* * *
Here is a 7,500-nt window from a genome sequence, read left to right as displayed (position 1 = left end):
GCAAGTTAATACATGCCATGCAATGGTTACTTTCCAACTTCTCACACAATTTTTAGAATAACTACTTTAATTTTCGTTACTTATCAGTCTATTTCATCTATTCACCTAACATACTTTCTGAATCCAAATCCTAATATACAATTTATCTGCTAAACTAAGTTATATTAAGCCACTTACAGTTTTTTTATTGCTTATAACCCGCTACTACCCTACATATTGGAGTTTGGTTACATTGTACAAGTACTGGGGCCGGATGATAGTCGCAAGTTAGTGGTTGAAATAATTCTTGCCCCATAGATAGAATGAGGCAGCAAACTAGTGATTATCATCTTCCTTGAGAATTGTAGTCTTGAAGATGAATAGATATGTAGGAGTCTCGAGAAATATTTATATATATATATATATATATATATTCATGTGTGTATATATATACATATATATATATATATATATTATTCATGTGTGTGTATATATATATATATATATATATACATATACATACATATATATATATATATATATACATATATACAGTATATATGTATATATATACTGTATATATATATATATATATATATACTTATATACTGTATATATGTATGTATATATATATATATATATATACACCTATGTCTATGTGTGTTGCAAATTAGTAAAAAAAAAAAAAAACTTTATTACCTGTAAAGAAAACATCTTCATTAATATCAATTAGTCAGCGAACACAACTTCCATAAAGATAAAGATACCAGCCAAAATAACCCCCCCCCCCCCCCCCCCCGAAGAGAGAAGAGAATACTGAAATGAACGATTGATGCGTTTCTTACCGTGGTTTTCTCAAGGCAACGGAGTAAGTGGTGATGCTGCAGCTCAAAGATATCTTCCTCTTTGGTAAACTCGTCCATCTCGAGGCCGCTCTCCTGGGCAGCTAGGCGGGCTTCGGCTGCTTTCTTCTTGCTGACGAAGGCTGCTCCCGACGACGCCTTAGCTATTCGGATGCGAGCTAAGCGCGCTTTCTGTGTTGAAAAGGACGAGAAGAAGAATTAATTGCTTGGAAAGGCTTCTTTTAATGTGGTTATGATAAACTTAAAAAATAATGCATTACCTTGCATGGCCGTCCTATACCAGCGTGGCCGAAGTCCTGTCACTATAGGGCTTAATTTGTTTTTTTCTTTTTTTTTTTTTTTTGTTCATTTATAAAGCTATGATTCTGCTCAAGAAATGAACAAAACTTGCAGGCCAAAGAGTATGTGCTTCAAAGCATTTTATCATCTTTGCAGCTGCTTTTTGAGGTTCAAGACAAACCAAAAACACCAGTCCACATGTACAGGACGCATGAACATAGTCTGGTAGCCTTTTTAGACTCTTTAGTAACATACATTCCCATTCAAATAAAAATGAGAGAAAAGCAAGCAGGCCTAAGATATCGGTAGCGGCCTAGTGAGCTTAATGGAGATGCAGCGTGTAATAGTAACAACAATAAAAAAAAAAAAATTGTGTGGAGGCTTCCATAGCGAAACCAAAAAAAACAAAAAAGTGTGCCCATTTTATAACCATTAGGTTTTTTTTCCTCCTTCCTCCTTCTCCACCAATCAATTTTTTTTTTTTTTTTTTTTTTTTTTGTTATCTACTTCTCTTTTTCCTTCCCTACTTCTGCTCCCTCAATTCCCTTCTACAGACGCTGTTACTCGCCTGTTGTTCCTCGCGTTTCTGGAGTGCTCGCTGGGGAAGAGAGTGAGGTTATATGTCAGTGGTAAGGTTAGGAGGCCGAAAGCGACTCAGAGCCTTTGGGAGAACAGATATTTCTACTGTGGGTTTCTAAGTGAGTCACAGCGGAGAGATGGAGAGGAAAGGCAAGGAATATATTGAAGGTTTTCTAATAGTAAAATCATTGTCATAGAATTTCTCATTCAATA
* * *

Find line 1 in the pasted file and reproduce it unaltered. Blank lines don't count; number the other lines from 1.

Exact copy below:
Here is a 7,500-nt window from a genome sequence, read left to right as displayed (position 1 = left end):